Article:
Minority communities in Iraq have been targeted by the Islamic State of Iraq and al-Sham (ISIS) in a systematic strategy to remove them permanently from large areas of Iraq, says a group of human rights organizations in a report launched in Brussels today. The report provides critical information on the legal basis for war crimes prosecutions and follows a hearing on religious minorities in the European Parliament.
‘Between the Millstones: Iraq’s Minorities Since the Fall of Mosul’ is a joint report of Institute of International Law and Human Rights (IILHR), Minority Rights Group International (MRG), No Peace Without Justice (NPWJ) and the Unrepresented Nations and Peoples Organization (UNPO) focusing on the Christians, Kaka’i, Shabak, Turkmen and Yezidi – who have been most affected by the conflict.
‘While military action against ISIS dominates the headlines, to date there has been no serious effort to bring the perpetrators of crimes against minorities to justice,’ says William Spencer, Director of IILHR. ‘Minorities were first caught by wholesale discrimination and violence well before the arrival of ISIS. Now they face a new threat to their existence from ISIS attacks.’
The report combines eye-witness accounts by members of minorities with legal analysis.
‘The research done for this report shows very clearly that ISIS has committed war crimes, crimes against humanity and possibly even genocide against religious and ethnic minorities in northern Iraq,’ adds Alison Smith, Legal Counsel of NPWJ. ‘These atrocities cannot go unremarked and unaddressed; the Iraqi Government and the international community have to obtain accountability and redress for the victims.’
Of more than 2 million people displaced since January 2014, a disproportionate number are from ethnic and religious minorities, including Assyrians, Kaka’i, Shabak, Turkmen and Yezidis.
‘Many minority communities continue to live under the threat of mass killing in Iraq,’ says Mays Al-Juboori, Civilian Rights Officer at MRG.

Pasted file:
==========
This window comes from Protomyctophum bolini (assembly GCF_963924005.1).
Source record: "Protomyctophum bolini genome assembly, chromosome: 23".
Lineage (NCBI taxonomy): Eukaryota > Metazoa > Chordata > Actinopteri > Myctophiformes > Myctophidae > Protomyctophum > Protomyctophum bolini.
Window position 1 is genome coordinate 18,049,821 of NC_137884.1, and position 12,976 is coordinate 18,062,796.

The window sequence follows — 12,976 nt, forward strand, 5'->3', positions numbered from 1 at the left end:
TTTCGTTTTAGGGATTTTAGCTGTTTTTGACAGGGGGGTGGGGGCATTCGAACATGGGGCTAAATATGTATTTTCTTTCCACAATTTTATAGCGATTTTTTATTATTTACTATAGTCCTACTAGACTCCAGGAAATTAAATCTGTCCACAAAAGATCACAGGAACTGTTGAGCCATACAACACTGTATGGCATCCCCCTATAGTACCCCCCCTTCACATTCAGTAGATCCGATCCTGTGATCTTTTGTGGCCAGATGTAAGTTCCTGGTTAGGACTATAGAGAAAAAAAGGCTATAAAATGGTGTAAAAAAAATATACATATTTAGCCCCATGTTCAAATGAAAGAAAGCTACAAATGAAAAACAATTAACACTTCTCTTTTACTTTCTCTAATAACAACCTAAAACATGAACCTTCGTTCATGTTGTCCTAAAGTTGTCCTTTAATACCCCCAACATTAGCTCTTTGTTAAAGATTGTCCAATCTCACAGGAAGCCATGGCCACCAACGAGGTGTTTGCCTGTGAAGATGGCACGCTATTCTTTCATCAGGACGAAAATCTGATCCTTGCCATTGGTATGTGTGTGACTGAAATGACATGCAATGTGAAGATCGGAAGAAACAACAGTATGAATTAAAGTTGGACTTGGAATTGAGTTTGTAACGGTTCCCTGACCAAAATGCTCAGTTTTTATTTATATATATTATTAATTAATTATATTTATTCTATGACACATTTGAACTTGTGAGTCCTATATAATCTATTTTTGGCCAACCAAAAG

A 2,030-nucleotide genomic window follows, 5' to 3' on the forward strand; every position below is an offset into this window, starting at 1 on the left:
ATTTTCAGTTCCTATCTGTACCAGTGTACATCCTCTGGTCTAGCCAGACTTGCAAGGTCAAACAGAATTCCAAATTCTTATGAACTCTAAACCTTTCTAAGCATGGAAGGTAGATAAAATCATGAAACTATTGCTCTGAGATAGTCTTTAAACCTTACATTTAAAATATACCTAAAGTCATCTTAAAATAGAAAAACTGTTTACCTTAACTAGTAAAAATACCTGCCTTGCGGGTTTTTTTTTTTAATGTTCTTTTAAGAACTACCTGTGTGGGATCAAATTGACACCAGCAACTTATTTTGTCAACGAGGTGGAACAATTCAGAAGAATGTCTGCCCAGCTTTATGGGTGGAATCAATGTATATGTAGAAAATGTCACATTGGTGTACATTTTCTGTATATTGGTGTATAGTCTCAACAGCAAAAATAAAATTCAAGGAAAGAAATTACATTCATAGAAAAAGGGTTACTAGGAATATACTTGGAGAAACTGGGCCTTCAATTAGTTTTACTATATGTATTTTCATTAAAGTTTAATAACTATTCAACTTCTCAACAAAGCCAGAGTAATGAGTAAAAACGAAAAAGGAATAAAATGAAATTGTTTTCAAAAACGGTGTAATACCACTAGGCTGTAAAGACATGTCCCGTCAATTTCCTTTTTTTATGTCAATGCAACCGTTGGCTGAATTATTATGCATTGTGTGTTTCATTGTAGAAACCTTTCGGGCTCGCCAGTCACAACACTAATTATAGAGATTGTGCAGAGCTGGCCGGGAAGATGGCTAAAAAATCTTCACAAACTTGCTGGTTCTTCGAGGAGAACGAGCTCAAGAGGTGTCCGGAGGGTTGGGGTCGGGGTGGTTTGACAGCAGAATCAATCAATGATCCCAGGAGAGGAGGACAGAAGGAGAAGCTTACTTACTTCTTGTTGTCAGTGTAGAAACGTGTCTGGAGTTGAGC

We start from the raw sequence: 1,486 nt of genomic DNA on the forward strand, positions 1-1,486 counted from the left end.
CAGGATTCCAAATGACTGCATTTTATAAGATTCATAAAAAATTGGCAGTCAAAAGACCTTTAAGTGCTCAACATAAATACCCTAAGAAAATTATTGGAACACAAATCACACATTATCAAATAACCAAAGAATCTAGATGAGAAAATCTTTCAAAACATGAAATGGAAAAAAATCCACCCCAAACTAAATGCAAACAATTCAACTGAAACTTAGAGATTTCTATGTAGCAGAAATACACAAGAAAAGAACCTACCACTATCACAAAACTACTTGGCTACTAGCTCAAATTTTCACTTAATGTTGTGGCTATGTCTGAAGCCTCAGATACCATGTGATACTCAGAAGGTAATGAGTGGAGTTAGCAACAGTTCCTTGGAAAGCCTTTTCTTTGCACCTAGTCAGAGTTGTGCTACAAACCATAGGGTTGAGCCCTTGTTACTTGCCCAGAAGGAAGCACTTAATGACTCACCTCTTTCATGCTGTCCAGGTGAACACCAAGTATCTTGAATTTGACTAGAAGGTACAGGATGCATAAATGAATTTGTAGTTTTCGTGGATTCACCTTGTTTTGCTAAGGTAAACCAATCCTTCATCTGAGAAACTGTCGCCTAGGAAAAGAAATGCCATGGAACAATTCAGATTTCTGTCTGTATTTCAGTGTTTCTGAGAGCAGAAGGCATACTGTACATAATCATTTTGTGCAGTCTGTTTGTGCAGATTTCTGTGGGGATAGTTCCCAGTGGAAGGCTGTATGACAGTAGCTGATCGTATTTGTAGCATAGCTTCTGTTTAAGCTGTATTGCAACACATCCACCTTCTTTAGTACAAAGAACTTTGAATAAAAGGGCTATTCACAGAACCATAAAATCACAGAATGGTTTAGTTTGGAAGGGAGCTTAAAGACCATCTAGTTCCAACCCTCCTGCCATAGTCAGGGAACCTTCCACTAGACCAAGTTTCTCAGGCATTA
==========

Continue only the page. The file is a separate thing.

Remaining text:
‘The lack of an effective response from the government has left many displaced minorities without adequate food, water, health care, shelter and other needs, with women and children especially vulnerable,’ stresses Johanna Green, Programme Manager at UNPO. ‘With a looming humanitarian calamity, practical steps to help the millions affected are now urgent.’
The report contains practical recommendations to alleviate the immediate humanitarian crisis and bring about comprehensive legal and social reform to end longstanding marginalization of minorities.
Notes to editors
The report is produced by a consortium of four non-governmental organizations: the Institute of International Law and Human Rights, the Unrepresented Nations and Peoples Organization, No Peace Without Justice, and Minority Rights Group International. It is a product of field visits to camps and informal settlements in Northern Iraq and Baghdad, research and analysis, and interviews with key leaders and experts who include minority leaders, civil society representatives, members of the Iraqi parliament and senior Iraqi government officials, members of the international community and humanitarian organizations, and others.
The findings will be presented by consortium representatives at the Human Rights Subcommittee of the European Parliament’s Foreign Affairs Committee at its 26 February 2015 session. This will be followed by a launch event on 27 February 2015 at 9 a.m. – 11 a.m. (GMT) in “Room Passage”, International Press Center at the Residence Palace Building, 155, rue de la Loi – Blok C 1040 Brussels.
- William Spencer, Director of the Institute of International Law and Human Rights (IILHR), lead author of the report, M: +1 202 365 1124
- Alison Smith, No Peace Without Justice (NPWJ), M: +32 2 548 39 12
- Johanna Green, The Unrepresented Nations and Peoples Organization (UNPO)
- Mark Lattimer, Director, Minority Rights Group International (MRG), M: +44 7970 651342
- Hussam Salim Elias, Yazidi Fraternity and Solidarity League (Iraq)
- Pascale Esho Warder, Director, Hammurabi Human Rights Organisation and former Minister of Refugees in the Iraqi Interim government (English, Arabic) – M: +964 7702466002 – E: firstname.lastname@example.org
For more information or to arrange interviews, please contact: